We’ve all experienced it: you’re hard on the throttle, the front gets light and the next thing you know the bars are wagging like the tail of a dog that just heard “car ride.” Headshake, tank-slappers, speed wobbles, bar wag, it goes by many names but the toe-curling experience is all the same. In the most basic sense, headshake is the result of the front tire returning from being airborne caulked left or right. The ensuing slap kicks the tire to the opposite side and a violent back and forth motion commences to a strength that could buck you off—it can occur under hard braking as well. The best way to survive a slapper is to just avoid it all together. Scotts Performance has been in the business of stabilizing the shake since sportbikes tightened up into quick-turn machines decades ago. Today a Scotts’ stabilizer offers an almost infinite range of adjustability for track to street to stunt applications absent from OE units, so SSB rode up to where it all started and sat down with the man himself to find out more.
Scotts Performance opened in 1974 in Glendale, California, as a suspension repair shop for local racers. Scott Forward, the owner, always had an affinity for riding and later became an accomplished Baja 1000 racer. Dirtbikes came first but as sportbike rake angles became more aggressive for quick-turn handling, dampers became sought after in the street market. Scotts partnered with Öhlins Racing in 1987 and the rest is history as Scott recapped, “I would say ’87 was when things made a big turn because that’s when we really got hooked up with the stabilizer itself. We were over in Europe for the International Six Days Enduro event and that’s when I met Lennart Sundahl. He was the guy that actually owned the original stabilizer patent, which he was actually designing for the landing gear of military aircraft. That’s when the White Brothers (off-road brand) picked it up in the U.S. through Hi-Point. White Brothers and us were the only ones doing suspension modification here but they found the stabilizer wasn’t their forte so they handed it to us and we took it on. That’s right when I started racing Mexico (Baja 1000) and we started developing and adapting it to our needs.
Spying into the internals...
Spying into the internals better explains what is going on inside one prolific motorcycle invention.
Then Öhlins brought Lennart on board and bought the stabilizer patent rights to help develop GP bikes with a rotary rear shock, with the possibility of this idea becoming included for all production bikes. Suzuki actually built one for their TL1000 but there were some legal issues that came up with the Suzuki design. As we went on through the years and worked with Öhlins we found out that they could not keep up with our progression; they are like dealing with the government, slow and unresponsive to the needs of the end user. Quality control became an issue for their early systems so we started manufacturing parts over here to repair them. It came to the point we were manufacturing enough stuff to create our own dampers while also doing a lot of our own R&D. We ended up cordially going our separate ways and at that point the original patent had expired so we took the stabilizer in our own direction.”
How It Works
Scotts dampers are not the cheapest on the market but with a higher price comes near infinite stabilizer adjustability and install-and-forget durability. Why is adjustability important? A rider going for a top speed record doesn’t need to turn quickly and therefore can utilize stiff damping resistance that makes pushing the bars feel like punching through quicksand but keeps him protected deep into triple digits. A commuter doesn’t want to fight the bars to turn at any speed and that’s when a softer setting is more desired. A Scotts’ unit uses a Base Valve and High-Speed Valve that controls how much oil passes through the circuitry by the opening (soften) or closing (stiffen) of small holes. A fixed-in-place rudder-like component pushes that oil back and forth through the valving as the head unit moves with the bars. Side Sweep Controls then delegate to what degree of bar turn damping resistance can be felt. Getting the right amount of damping resistance is a matter of where you are riding. No matter what bike a Scotts’ stabilizer is attached to the function is the same as the headcheese explained: “It operates under the same principle as your front forks, except the design function is to control unwanted side-to-side energy. Valving inside the unit reacts to the slightest of jolts that are transferred through the forks and triple clamps. Internal circuitry progressively absorbs the energy that you normally would have to stop by holding your bars tighter, energy that would have been received through your bars. The stabilizer reacts instantaneously, absorbing any unwanted movement. Your suspension was designed to handle the vertical movement of your motorcycle. Our stabilizer completes the suspension package by controlling the unwanted horizontal movement.”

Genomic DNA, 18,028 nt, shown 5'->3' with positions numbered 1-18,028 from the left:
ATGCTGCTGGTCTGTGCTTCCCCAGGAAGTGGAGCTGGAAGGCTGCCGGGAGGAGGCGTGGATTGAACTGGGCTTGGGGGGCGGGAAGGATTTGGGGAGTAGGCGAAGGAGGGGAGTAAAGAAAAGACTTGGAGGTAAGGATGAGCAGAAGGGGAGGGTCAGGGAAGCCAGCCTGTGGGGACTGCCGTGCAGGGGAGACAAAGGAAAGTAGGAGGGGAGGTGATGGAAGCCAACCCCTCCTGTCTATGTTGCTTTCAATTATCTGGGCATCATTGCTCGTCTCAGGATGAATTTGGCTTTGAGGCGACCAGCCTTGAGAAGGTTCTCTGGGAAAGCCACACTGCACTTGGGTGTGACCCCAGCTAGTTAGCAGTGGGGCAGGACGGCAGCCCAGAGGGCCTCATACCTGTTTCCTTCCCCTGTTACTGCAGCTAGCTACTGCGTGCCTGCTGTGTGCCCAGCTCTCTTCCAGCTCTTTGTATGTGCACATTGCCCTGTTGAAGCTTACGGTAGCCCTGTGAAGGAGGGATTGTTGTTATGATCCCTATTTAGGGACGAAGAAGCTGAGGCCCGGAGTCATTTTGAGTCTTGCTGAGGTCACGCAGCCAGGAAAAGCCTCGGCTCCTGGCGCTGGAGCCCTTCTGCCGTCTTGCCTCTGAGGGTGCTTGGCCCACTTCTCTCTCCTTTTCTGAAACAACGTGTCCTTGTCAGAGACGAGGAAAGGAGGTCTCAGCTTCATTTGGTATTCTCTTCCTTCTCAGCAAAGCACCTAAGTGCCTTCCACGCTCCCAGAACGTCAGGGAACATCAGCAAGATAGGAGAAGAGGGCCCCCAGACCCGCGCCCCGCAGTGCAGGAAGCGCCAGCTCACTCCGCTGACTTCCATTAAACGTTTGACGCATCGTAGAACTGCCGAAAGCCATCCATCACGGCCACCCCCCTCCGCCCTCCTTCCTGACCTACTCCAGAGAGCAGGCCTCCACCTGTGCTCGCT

Is It Worth It
The front tire can get caddywhompus...
The front tire can get caddywhompus quick when rolling a stoppie so watch out. (Left) When the front goes airborne and doesn’t drop straight prepare for bar wag.
At the end of the day it is about protecting your two-wheeled investment. Stock units do their job just as a stock exhaust does. There is almost always room for improvement when dealing with production parts and for those that want a greater level of performance there is the aftermarket. Some will attest a damper is just an unnecessary crutch but those same people will almost definitely rethink their sentiment when a freeway tank-slapper sends their feet flying and riding line out of whack. Check out SSB’s Scotts Performance video on our YouTube channel for further coverage on this topic. SSB